The last book I read (last month) was Fahrenheit 451. Like most literary significant books from the 20th century, it took me about 50 pages or so to get into it, but once I did I liked it. So, I guess I'd give it 5/5. There was nothing I outright disliked about it and (like 1984) is gave me an important perspective on our own modern society. Right now I'm halfway through the first Dark Tower book The Gunslinger.
Just read "The Martian". I haven't seen the movie yet. Book was good, 4/5. My rating shouldn't mean much, as this was the first fiction I've read in probably 6 or 7 years. I don't generally enjoy reading fiction but thought this was quite good. I want to find more books like that. It felt like sci-fi grounded in reality. I'd read more fiction about space travel that doesn't have straight up magic tech.
I just started "Metro 2033" solely because I love the games and figured it would be easy to jump into since I'm familiar with its world. It's weird stepping back into fiction, so I'm taking baby steps. I'll check back in when I'm done.
Blood and Guts: A Short History of Medicine by Roy Porter. Concise and readable, but sometimes a little list like. At times it has the feeling of this happened (year) then this happened (year) and so on, where really good history gets a bit more personal and has fun with the details and puts them in a useful context. Overall, does the job, decent read, mostly satisfied my interest.
Salem's Lot - 4/5: It has a really strong start and middle, but it's ending doesn't meet expectations. I really like the King sticks to the old-school vampire lore and rules while still making a compelling story. It's loosely, but not really, tied to Jerusalem's Lot(short story by King). I really wish he tied it more with that some how, but that's alright. The short story actually came as part of the Kindle version of Salem, so that was cool
A Monster Calls - 5/5: I picked this up as a pallet cleanser of sorts. Salem's Lot took me a few weeks to read, so I wanted something I could burn through in under a week. This met that mark and exceeded by expectations by just being a fantastic book. I highly recommend it if you are looking for something short, but will still pack a punch.
I am now reading through It. I am really enjoying it, but I fucked up by not looking at the length(A little over 1300 pages!). I try to read between 30 mins to an hour a night, so I will be working on this for weeks to come.
Bands of Mourning (Mistborn series) by Brandon Sanderson: 5/5. I am a Brandon Sanderson fanboy, and books like this are why. This might have been my favorite book of his in a while. Completely agree with what @davidh219 said about it.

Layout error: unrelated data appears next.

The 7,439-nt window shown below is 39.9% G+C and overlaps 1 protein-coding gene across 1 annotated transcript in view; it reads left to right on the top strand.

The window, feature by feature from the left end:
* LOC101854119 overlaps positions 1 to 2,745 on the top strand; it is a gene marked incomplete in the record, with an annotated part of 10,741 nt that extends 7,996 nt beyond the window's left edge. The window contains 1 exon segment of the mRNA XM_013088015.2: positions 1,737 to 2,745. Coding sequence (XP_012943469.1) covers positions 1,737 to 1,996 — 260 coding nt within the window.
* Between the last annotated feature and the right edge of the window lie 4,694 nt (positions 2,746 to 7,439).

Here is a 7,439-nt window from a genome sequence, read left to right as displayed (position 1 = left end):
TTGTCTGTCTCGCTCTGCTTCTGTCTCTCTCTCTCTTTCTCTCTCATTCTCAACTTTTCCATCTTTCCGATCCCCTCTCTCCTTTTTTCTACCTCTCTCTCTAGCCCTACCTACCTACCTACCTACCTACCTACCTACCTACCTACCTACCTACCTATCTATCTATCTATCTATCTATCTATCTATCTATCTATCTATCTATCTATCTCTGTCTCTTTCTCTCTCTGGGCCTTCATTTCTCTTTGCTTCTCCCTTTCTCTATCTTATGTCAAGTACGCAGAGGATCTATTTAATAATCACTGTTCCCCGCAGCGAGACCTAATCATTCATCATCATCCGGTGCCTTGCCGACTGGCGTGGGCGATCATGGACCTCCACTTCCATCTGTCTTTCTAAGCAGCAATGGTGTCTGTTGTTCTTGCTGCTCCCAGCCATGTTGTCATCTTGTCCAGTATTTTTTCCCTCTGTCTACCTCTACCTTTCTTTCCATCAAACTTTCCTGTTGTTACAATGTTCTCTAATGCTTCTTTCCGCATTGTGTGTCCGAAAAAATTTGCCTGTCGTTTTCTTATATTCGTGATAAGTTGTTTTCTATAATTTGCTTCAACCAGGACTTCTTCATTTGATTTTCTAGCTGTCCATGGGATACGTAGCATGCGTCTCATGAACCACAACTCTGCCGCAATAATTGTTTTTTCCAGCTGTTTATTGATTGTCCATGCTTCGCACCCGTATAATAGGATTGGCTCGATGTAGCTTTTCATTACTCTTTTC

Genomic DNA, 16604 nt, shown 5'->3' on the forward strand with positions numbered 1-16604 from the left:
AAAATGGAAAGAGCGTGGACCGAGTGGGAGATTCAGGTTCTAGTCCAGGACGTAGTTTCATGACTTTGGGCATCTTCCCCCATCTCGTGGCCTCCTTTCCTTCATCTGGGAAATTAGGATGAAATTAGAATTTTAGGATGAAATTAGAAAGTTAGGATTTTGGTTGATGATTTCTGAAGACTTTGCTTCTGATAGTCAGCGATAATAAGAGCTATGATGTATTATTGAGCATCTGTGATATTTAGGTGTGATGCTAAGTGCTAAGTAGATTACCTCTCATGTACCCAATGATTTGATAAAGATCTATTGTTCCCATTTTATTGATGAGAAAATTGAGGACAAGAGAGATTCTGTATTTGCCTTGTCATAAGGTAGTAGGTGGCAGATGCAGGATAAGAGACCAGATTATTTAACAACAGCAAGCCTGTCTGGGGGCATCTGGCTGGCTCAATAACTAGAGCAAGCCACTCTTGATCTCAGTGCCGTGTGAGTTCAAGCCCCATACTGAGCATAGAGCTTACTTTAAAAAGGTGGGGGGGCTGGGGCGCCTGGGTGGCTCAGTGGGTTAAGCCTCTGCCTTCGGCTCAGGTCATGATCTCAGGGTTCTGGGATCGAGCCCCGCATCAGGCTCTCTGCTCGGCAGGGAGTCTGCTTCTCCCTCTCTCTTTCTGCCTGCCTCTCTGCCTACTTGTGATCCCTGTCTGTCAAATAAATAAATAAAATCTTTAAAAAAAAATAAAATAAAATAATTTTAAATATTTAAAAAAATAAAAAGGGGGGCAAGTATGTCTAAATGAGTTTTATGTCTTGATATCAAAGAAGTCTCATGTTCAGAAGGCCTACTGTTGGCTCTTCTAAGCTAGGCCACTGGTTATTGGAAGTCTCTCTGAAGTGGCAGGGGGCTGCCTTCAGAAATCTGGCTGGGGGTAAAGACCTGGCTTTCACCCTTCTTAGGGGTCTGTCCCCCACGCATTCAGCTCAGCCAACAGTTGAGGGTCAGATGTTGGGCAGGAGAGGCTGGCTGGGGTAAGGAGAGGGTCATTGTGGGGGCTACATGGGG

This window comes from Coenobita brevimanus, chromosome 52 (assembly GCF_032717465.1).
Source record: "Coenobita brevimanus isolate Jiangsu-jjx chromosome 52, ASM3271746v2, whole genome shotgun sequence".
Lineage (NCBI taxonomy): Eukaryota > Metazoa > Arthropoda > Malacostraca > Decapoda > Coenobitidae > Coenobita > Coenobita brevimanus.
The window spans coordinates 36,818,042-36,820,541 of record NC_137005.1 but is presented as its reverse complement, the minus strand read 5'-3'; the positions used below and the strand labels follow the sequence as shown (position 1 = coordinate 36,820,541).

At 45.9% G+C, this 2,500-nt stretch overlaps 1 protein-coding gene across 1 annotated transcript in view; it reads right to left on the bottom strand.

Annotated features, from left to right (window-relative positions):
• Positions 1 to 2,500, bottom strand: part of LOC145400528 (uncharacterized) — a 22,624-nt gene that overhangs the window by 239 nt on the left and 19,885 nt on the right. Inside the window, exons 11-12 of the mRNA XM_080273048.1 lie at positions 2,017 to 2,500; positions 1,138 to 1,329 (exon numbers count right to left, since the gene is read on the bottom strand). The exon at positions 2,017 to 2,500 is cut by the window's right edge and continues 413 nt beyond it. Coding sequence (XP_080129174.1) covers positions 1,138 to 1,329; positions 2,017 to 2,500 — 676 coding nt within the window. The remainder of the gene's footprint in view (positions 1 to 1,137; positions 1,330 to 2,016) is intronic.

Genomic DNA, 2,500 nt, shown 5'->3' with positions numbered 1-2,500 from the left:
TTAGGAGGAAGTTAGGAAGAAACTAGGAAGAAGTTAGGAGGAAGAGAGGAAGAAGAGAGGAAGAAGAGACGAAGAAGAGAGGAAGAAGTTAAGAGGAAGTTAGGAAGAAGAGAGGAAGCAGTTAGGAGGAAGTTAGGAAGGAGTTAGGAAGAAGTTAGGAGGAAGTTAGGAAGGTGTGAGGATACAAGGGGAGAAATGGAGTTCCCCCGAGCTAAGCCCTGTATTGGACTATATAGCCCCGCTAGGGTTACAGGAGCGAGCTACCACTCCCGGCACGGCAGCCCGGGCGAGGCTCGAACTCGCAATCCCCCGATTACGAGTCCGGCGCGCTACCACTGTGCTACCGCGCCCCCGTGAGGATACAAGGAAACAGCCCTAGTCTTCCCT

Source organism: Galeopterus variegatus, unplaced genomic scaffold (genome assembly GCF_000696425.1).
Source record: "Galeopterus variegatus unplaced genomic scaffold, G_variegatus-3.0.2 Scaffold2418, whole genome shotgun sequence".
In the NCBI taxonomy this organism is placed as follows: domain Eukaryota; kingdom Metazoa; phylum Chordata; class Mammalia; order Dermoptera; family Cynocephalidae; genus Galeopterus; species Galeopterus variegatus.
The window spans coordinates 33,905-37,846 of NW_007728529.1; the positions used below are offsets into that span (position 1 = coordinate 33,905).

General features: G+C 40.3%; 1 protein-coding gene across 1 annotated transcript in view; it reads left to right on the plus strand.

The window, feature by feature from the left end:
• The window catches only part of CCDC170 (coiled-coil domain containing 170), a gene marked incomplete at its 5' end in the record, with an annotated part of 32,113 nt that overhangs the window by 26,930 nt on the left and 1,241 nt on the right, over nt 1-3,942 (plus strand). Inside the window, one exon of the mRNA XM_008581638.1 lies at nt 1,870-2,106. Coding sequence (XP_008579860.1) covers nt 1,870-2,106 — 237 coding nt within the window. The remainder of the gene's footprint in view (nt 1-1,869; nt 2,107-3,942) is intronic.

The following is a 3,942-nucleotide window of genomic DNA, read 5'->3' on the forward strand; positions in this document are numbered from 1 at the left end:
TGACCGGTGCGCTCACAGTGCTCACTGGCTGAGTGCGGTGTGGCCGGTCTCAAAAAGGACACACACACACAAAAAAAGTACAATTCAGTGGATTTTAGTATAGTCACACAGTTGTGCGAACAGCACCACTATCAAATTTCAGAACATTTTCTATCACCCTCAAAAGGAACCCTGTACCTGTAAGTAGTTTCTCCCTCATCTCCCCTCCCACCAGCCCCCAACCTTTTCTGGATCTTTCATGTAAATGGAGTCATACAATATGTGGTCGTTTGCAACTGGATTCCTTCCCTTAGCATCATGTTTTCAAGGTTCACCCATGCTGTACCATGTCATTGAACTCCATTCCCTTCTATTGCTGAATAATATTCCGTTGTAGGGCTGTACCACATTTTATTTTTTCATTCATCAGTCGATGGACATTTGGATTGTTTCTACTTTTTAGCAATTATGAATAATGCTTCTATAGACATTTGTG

The Black Prism by Brent Weeks: 3/5. Pretty good, but not quite great. I still have hopes for this series, so I'll read the next one in it sooner or later.
The last book I read was Little Brother by Cory Doctorow. I'd give it a 4 out of 5.
It's all about the establishment of an overseeing government agency in San Francisco after a terrorist attack and a group of people who fight back against the restrictions on freedom and personal liberty (POLICE STATE). My favorite part of the book is how in-depth it goes into computer security and subverting online observation, explaining things thoroughly but being easily understood at the same time. I wasn't a huge fan of the ending, or a couple of the characters, but it's a pretty well-written example of a potential future of government control.
I haven't finished it yet, but after the Tested guys kept talking about I've been moving through Seveneves, Neal Stephenson's latest novel. Holy shit this thing is crazy. Easiest way to describe it is The Martian on steroids mixed with Asimov's The Foundation. The science talk in it is dense, like really dense. I'm glad I have a very strong grasp on orbital mechanics and find it interesting, because this book focuses on it in a big way. The bit I wasn't expecting is it's dark. Like really dark. I've never felt so crushed reading a book as I did at the start of the second part. It's for a reason the reader knows is coming, and it's still brutal because of how Stephenson depicts it. If you like hard sci fi stuff, this is about as hard as it gets to my knowledge. So far 5/5, but I'm worried that the ending may not hold up to the earlier story, so there is still some room to drop a point.
Ready Player One was the last book I read. Parts were fun and it was an entertaining escape but the characters seemed juvenile and were poorly written. Reminded me of the types of books I read in middle school.
Now I'm reading old X-Men. Currently on the "dark phoenix saga" storyline. It's fantastic.